Supporting Jussie Smollett & Tawana Brawley Wasn't Wrong. Discrediting Black Victims Is.

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In this op-ed, Jason Nichols, a progressive political and social analyst and lecturer of African American Studies at the University of Maryland College Park, calls out conservative media's comparisons of Jussie Smollett and Tawana Brawley, and explains why the Black community was right to believe their claims.

As the eyes of the nation are on Chicago and the case of Jussie Smollett, the Chicago Police Department now claims the young Empire actor spearheaded a hate crime hoax along with two other acquaintances. When the claims it was a hoax were still coming from anonymous sources, conservative media — who often decry the use of anonymous sources from the White House — wasted no time in jumping on the inconsistencies in Smollett’s story. And in a gleeful rebuke of the actor, the right-wing media has begun to invoke the name of Tawana Brawley.

Tawana Brawley was a 15-year-old girl who, in 1987, claimed a group of white men had kidnapped and raped her, smeared her in feces and left her on the side of the road. A grand jury determined that story was false. Brawley’s name has since become synonymous with what conservatives call "race hustling" and inflaming racial tension. Although her case is nearly 32 years old, she is still a talking point that conservatives use to argue against the credibility of Black victims.

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But Brawley’s case is hardly ever put in the correct context. At the time of the alleged incident, Brawley lived in New York, a hotbed of racial animosity. The year before Brawley came forward, white teens had beaten and chased 23-year-old Trinidadian immigrant Michael Griffith in Queens. While trying to escape, Griffith ran into traffic and was fatally struck by a vehicle. A couple years before that, "subway vigilante" Bernhard Goetz shot four Black teenagers who were panhandling, leaving one a paraplegic. Goetz was held up as a hero for striking back at these youth.

There is a long history of violence in America against Black people and Black communities. In 1919, on the very same Chicago streets where Smollett made his now-infamous run for a Subway sandwich, a 17-year-old Black boy named Eugene Williams drowned in Lake Michigan after a group of white men threw stones at him for violating the unspoken segregation rules in the area. A century later, in 2019, Alabama newspaper editor Goodloe Sutton wrote an editorial calling for the Ku Klux Klan to ride through Washington D.C. and "get the hemp ropes out, loop them over a tall limb, and hang them all."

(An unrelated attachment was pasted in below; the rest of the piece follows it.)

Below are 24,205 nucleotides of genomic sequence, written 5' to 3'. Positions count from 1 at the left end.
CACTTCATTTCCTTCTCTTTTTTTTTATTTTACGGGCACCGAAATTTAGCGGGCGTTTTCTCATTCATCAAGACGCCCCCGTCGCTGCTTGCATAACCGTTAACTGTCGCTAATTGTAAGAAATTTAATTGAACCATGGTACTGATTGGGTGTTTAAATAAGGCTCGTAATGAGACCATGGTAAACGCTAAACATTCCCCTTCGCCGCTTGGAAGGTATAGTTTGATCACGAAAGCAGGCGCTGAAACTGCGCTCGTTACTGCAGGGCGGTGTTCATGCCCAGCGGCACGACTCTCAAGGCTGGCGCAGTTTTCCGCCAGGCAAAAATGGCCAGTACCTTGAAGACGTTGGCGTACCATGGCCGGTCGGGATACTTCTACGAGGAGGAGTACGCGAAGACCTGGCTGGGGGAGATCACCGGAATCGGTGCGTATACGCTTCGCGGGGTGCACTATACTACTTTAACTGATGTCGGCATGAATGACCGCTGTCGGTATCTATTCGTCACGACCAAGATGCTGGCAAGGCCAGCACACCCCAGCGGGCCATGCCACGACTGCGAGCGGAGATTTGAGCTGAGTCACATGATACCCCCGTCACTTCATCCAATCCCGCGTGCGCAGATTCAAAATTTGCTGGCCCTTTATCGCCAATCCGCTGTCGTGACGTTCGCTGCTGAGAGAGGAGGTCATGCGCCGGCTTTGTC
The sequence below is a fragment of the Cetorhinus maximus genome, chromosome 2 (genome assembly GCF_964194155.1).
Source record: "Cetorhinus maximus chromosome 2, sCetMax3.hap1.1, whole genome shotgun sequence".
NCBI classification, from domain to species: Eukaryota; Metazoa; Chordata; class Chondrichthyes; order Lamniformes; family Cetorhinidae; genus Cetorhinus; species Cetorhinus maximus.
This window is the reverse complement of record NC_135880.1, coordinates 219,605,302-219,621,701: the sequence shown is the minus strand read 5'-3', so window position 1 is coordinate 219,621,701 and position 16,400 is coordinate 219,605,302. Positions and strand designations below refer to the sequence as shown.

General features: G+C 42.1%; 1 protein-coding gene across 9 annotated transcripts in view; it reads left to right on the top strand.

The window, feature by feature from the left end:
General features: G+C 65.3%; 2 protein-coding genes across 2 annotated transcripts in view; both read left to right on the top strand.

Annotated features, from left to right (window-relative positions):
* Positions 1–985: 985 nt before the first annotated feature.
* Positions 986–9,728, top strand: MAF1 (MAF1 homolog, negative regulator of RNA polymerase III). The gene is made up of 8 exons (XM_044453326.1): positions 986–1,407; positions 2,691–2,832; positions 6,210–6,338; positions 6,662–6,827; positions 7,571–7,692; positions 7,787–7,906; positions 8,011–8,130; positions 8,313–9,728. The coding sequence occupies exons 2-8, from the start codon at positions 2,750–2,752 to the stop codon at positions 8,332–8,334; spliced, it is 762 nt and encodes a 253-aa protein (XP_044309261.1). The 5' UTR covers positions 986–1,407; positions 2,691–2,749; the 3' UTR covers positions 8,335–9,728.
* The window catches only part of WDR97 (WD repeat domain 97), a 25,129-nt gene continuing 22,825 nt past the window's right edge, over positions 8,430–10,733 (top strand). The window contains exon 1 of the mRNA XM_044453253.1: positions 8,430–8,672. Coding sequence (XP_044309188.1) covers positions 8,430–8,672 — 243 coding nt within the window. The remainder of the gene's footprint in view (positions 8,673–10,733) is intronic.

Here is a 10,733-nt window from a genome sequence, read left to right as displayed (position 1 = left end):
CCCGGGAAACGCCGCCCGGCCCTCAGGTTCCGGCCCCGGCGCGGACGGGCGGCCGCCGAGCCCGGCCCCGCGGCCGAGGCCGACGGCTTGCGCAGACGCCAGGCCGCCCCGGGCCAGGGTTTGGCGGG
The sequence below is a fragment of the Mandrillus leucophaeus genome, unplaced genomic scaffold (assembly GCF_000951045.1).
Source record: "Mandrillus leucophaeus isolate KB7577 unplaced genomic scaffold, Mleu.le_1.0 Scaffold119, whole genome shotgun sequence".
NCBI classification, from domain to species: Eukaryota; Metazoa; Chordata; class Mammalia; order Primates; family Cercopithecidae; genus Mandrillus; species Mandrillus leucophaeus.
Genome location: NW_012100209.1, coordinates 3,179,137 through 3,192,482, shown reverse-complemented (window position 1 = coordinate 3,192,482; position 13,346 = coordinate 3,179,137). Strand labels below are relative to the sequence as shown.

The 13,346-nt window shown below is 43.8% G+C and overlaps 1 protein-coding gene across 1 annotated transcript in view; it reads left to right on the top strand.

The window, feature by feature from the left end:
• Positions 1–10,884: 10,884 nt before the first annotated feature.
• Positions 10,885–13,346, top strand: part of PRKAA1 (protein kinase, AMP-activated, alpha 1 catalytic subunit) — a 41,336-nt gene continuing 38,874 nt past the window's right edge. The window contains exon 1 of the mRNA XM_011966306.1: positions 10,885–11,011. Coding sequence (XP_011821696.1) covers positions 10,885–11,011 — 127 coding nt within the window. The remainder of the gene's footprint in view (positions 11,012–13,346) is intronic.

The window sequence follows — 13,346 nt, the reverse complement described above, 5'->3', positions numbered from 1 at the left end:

The Black community should bear no shame.

Hate crimes against African Americans and other Black people rose by 16 percent in 2017, according to FBI. Hate crimes against LGBTQ communities rose by 5 percent that same year — 60 percent of those crimes were against Black LGBTQ people, according to a report from the National Coalition of Anti-Violence Programs. There are hundreds of years of historical precedent for racial violence, including the deaths of Laquan McDonald and Rekia Boyd in Chicago, as well as increasing violence against people of color and members of the LGBTQ community. In that context, it was more than reasonable for African Americans to initially lend support to Smollett — just like they did with Brawley three decades before.

If Smollett’s case is indeed a hoax, he would be more aptly compared to Ashley Todd, a woman who claimed in 2008 she was assaulted by a Black man because she was a white Republican and supported John McCain for president. Many racial hoaxes are aimed against Black people. There was Charles Stuart, who claimed a Black man had killed his pregnant wife. Stuart's brother told police it was actually Stuart himself who shot his wife because he was unhappy in his marriage. There was Susan Smith, who set off a massive manhunt after murdering her own children and telling police she had been carjacked by a Black man. There was former University of Maryland student Daniel Murray, who set fire to a house and propositioned a woman to lie and say she saw a Black man commit the crime.

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In a study published in The Color of Crime, Katheryn Russell-Brown found that white people falsely claimed Black people had victimized them in 70 percent of racial hoaxes carried out from 1987 to 1996. The right-wing media never raises these cases when discussing racial hoaxes. Instead, they immediately turn to an incident involving a scared and troubled, 15-year-old working class Black girl.

The conservative agenda is clear when pundits use Brawley — and now Smollett — to discredit and cast doubt upon people of color when they claim to be victims of racial violence. They want you to ignore the hate crime statistics, the footage of Trump rallies, and the brutality of the Trump-supporting alt-right in Charlottesville. They want you to think that African Americans and other people of color are liars, scammers, and "race baiters." But the Black community should bear no shame for supporting a 15-year-old girl who alleged a violent rape, nor for believing a queer Black man who alleged a violent attack.